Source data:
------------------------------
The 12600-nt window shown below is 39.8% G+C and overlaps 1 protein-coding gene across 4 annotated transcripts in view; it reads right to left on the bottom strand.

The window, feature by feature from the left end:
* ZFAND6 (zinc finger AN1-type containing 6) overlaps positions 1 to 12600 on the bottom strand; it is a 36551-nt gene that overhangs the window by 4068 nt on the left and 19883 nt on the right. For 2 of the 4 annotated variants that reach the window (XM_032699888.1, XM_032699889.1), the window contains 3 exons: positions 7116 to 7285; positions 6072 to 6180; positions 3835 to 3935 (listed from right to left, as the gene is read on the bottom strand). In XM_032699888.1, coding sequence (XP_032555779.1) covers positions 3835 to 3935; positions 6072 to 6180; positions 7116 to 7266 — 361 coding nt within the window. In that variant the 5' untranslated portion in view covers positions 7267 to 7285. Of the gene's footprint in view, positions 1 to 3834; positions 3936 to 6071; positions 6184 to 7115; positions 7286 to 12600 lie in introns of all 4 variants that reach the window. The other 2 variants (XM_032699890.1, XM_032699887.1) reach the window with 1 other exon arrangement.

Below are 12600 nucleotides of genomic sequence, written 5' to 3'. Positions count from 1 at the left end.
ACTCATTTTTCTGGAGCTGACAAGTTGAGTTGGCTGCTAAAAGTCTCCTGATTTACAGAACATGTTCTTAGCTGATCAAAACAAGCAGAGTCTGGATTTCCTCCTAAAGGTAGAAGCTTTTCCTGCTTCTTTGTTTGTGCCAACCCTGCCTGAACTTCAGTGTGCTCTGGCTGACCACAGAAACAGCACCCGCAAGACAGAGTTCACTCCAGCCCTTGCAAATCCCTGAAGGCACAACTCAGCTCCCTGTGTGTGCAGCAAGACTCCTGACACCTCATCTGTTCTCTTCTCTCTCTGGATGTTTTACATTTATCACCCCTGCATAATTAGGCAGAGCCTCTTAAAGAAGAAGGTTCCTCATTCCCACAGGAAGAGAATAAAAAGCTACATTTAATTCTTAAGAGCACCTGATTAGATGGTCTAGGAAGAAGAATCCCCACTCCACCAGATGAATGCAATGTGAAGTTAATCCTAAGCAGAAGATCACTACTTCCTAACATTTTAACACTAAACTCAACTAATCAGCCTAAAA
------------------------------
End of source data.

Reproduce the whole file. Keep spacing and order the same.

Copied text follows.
The 12600-nt window shown below is 39.8% G+C and overlaps 1 protein-coding gene across 4 annotated transcripts in view; it reads right to left on the bottom strand.

The window, feature by feature from the left end:
* ZFAND6 (zinc finger AN1-type containing 6) overlaps positions 1 to 12600 on the bottom strand; it is a 36551-nt gene that overhangs the window by 4068 nt on the left and 19883 nt on the right. For 2 of the 4 annotated variants that reach the window (XM_032699888.1, XM_032699889.1), the window contains 3 exons: positions 7116 to 7285; positions 6072 to 6180; positions 3835 to 3935 (listed from right to left, as the gene is read on the bottom strand). In XM_032699888.1, coding sequence (XP_032555779.1) covers positions 3835 to 3935; positions 6072 to 6180; positions 7116 to 7266 — 361 coding nt within the window. In that variant the 5' untranslated portion in view covers positions 7267 to 7285. Of the gene's footprint in view, positions 1 to 3834; positions 3936 to 6071; positions 6184 to 7115; positions 7286 to 12600 lie in introns of all 4 variants that reach the window. The other 2 variants (XM_032699890.1, XM_032699887.1) reach the window with 1 other exon arrangement.

Below are 12600 nucleotides of genomic sequence, written 5' to 3'. Positions count from 1 at the left end.
ACTCATTTTTCTGGAGCTGACAAGTTGAGTTGGCTGCTAAAAGTCTCCTGATTTACAGAACATGTTCTTAGCTGATCAAAACAAGCAGAGTCTGGATTTCCTCCTAAAGGTAGAAGCTTTTCCTGCTTCTTTGTTTGTGCCAACCCTGCCTGAACTTCAGTGTGCTCTGGCTGACCACAGAAACAGCACCCGCAAGACAGAGTTCACTCCAGCCCTTGCAAATCCCTGAAGGCACAACTCAGCTCCCTGTGTGTGCAGCAAGACTCCTGACACCTCATCTGTTCTCTTCTCTCTCTGGATGTTTTACATTTATCACCCCTGCATAATTAGGCAGAGCCTCTTAAAGAAGAAGGTTCCTCATTCCCACAGGAAGAGAATAAAAAGCTACATTTAATTCTTAAGAGCACCTGATTAGATGGTCTAGGAAGAAGAATCCCCACTCCACCAGATGAATGCAATGTGAAGTTAATCCTAAGCAGAAGATCACTACTTCCTAACATTTTAACACTAAACTCAACTAATCAGCCTAAAA